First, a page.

Reviewed by Colin Jacobson (January 31, 2013)
Most psych students learn about the Milgram Experiment. Yale’s Stanley Milgram used a “teaching session” that involved the pretend use of electric shocks administered by volunteers to show how far some people will follow authority; many would go deep into the pain threshold when ordered to do so.
2012’s Compliance follows that theme. Set at a busy fast food restaurant called ChickWich, manager Sandra (Ann Dowd) receives a phone call from a cop named Officer Daniels (Pat Healy). He claims that employee Becky (Dreama Walker) stole money from a customer, so he needs her assistance to deal with the matter.
As part of this, Sandra takes Becky to a storeroom and aids in the investigation. This starts slowly but becomes more and more invasive, as Officer Daniels orders Sandra to take more extreme measures such as a strip search. We watch as matters spiral out of control.
When it comes to a discussion of the film, I find it tough to know how much plot information to relate. I’ll try not to say too much – and won’t go beyond what the synopsis on IMDB – but if you want to avoid any potential spoilers, you should probably jump to the technical parts of the review.
Most movies “based on true events” take their inspirations loosely. That’s not the case with Compliance, which uses an incident at a Kentucky McDonald’s as its template. A look at what happened there in 2004 shows many similarities between the movie and the reality.
In this instance, I think it’s more important than usual that the fiction match the fact due to the nature of the material. As you watch Compliance, you’ll find yourself in a state of disbelief that matters could go as far as they do. Would a cop really order a civilian to make a naked girl do jumping jacks to try to get money to fall out of her vagina? Of course not, and it seems insane that anyone would go along with such a command.
Except someone did – and they did even more than that, all in the name of obeying authority.
That gives Compliance a heft that it otherwise might’ve lacked. Not that I’m saying it wouldn’t have been an interesting film if it’d failed to adhere closely to fact, but when we lose our hopes that we’re just watching movie fantasy, the product hits harder.
Favoring subtlety over shock, Compliance isn’t a film that’ll give you real jolts. Instead, it builds slowly and treats events in an understated way that allows them more power. It makes sense that the alleged cop’s requests start small and build, as this helps draw in the participants; each new demand escalates the oddness just a little bit, so the steps don’t seem extreme. They end up in absurd territory, but they take a while to get there, so we can more easily believe the outcomes.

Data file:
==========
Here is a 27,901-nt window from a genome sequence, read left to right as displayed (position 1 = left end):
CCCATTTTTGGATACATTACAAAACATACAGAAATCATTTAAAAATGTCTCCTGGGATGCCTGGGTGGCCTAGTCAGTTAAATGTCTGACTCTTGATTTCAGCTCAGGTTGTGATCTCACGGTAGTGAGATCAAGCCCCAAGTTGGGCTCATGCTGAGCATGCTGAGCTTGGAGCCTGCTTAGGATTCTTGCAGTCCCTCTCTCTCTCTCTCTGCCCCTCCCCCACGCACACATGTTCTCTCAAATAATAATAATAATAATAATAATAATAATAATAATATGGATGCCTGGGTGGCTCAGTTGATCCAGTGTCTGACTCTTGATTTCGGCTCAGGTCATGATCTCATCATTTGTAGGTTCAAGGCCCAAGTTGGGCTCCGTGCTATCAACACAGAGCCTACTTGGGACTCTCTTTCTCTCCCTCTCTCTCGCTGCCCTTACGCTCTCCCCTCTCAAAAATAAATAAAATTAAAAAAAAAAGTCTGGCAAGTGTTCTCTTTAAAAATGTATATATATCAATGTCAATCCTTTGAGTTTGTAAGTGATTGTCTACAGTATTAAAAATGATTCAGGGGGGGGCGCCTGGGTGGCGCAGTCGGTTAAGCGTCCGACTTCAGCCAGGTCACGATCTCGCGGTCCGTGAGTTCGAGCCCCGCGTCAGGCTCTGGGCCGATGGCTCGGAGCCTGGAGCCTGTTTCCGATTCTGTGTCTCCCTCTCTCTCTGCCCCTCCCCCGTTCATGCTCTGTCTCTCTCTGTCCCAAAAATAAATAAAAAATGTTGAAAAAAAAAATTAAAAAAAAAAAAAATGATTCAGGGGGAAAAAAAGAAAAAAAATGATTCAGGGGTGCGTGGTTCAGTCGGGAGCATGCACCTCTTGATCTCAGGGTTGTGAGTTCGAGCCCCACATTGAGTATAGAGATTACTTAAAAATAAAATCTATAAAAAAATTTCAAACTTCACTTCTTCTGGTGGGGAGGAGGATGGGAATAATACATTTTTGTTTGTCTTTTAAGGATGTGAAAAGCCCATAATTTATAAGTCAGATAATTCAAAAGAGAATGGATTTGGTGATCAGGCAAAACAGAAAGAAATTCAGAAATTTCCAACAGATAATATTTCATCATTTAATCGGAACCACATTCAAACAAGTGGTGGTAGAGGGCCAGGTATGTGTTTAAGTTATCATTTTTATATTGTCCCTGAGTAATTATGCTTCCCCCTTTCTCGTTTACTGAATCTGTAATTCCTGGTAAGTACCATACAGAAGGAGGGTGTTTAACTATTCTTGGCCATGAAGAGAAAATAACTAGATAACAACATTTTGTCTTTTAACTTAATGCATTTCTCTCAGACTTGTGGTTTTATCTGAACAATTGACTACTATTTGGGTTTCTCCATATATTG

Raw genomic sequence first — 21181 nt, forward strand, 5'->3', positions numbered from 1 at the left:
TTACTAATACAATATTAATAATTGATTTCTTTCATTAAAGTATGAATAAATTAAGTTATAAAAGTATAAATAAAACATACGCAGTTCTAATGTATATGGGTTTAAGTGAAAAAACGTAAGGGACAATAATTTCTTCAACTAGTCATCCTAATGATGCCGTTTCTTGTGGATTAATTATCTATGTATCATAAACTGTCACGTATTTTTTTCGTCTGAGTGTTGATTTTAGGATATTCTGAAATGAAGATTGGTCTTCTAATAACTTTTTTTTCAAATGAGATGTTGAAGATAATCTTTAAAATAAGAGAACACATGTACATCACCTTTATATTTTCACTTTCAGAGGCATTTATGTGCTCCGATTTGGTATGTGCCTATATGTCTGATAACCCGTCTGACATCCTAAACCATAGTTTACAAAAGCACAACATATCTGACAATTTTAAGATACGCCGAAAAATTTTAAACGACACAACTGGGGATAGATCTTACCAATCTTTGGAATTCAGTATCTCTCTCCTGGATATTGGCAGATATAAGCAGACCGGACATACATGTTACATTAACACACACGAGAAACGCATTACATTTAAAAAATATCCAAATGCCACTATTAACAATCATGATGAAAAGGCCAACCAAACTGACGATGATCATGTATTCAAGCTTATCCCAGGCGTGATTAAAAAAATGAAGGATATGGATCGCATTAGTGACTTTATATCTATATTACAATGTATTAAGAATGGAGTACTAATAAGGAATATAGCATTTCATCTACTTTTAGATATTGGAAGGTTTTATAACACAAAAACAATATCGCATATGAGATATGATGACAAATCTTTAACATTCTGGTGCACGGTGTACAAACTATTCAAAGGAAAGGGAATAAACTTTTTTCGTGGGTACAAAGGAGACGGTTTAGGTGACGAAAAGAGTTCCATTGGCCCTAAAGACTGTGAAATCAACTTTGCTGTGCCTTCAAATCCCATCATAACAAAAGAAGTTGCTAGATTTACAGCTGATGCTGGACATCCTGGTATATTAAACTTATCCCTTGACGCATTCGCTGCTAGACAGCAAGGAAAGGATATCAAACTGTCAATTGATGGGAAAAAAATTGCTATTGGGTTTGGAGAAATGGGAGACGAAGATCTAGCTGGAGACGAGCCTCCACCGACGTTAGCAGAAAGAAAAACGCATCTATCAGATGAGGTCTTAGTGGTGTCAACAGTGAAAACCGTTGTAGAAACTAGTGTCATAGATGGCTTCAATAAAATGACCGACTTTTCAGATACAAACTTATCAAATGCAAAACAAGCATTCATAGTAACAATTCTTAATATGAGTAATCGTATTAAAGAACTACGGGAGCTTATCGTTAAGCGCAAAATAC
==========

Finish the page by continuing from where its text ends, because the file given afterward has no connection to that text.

One potential problem here comes from the reveal that “Officer Daniels” doesn’t exist – he’s some schmuck making an extremely elaborate prank call. We learn this maybe halfway through the film, and the revelation creates potential concerns, as it takes away some of the drama. We’re a bit more invested in the nature of the events when we think it’s a real policeman who makes the demands; when we find out it’s not, we potentially might feel like the characters who continue to listen to him are dopes.
That said, I’m still not sure how I feel about the reveal. On one hand, it does take away from some of the tension, but on the other, it also removes some of the unreality from the situation. As the “officer’s” demands get more and more outrageous, we find it tougher to believe a real cop would make them. It’s probably necessary for us to understand that there’s no actual law enforcement personnel involved or the film would lose us.
Whatever potential flaws pop up, Compliance remains tense and well-executed. It takes a chilling real-life situation and dares us to see how far it’ll go – and what impact it’ll have in those involved. This becomes a scary thriller made even more unnerving by the reality behind it.